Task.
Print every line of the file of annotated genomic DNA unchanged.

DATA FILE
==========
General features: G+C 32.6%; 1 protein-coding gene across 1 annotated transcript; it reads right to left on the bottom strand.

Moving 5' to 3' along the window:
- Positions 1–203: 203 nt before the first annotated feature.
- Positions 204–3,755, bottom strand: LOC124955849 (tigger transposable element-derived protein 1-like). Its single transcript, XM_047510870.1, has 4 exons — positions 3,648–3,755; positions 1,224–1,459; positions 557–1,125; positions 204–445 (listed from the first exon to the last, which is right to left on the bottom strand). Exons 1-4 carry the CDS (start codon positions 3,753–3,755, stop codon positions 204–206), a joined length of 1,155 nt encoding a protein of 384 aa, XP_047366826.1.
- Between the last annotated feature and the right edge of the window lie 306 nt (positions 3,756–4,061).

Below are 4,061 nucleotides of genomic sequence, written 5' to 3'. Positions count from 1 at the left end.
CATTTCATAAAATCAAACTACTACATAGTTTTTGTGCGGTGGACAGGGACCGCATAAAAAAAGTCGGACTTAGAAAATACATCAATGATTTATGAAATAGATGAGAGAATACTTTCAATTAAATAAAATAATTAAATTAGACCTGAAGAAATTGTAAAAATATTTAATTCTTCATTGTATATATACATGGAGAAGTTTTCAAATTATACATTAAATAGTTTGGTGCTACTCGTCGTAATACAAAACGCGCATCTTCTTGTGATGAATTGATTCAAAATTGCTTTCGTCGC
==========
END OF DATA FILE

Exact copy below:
General features: G+C 32.6%; 1 protein-coding gene across 1 annotated transcript; it reads right to left on the bottom strand.

Moving 5' to 3' along the window:
- Positions 1–203: 203 nt before the first annotated feature.
- Positions 204–3,755, bottom strand: LOC124955849 (tigger transposable element-derived protein 1-like). Its single transcript, XM_047510870.1, has 4 exons — positions 3,648–3,755; positions 1,224–1,459; positions 557–1,125; positions 204–445 (listed from the first exon to the last, which is right to left on the bottom strand). Exons 1-4 carry the CDS (start codon positions 3,753–3,755, stop codon positions 204–206), a joined length of 1,155 nt encoding a protein of 384 aa, XP_047366826.1.
- Between the last annotated feature and the right edge of the window lie 306 nt (positions 3,756–4,061).

Below are 4,061 nucleotides of genomic sequence, written 5' to 3'. Positions count from 1 at the left end.
CATTTCATAAAATCAAACTACTACATAGTTTTTGTGCGGTGGACAGGGACCGCATAAAAAAAGTCGGACTTAGAAAATACATCAATGATTTATGAAATAGATGAGAGAATACTTTCAATTAAATAAAATAATTAAATTAGACCTGAAGAAATTGTAAAAATATTTAATTCTTCATTGTATATATACATGGAGAAGTTTTCAAATTATACATTAAATAGTTTGGTGCTACTCGTCGTAATACAAAACGCGCATCTTCTTGTGATGAATTGATTCAAAATTGCTTTCGTCGC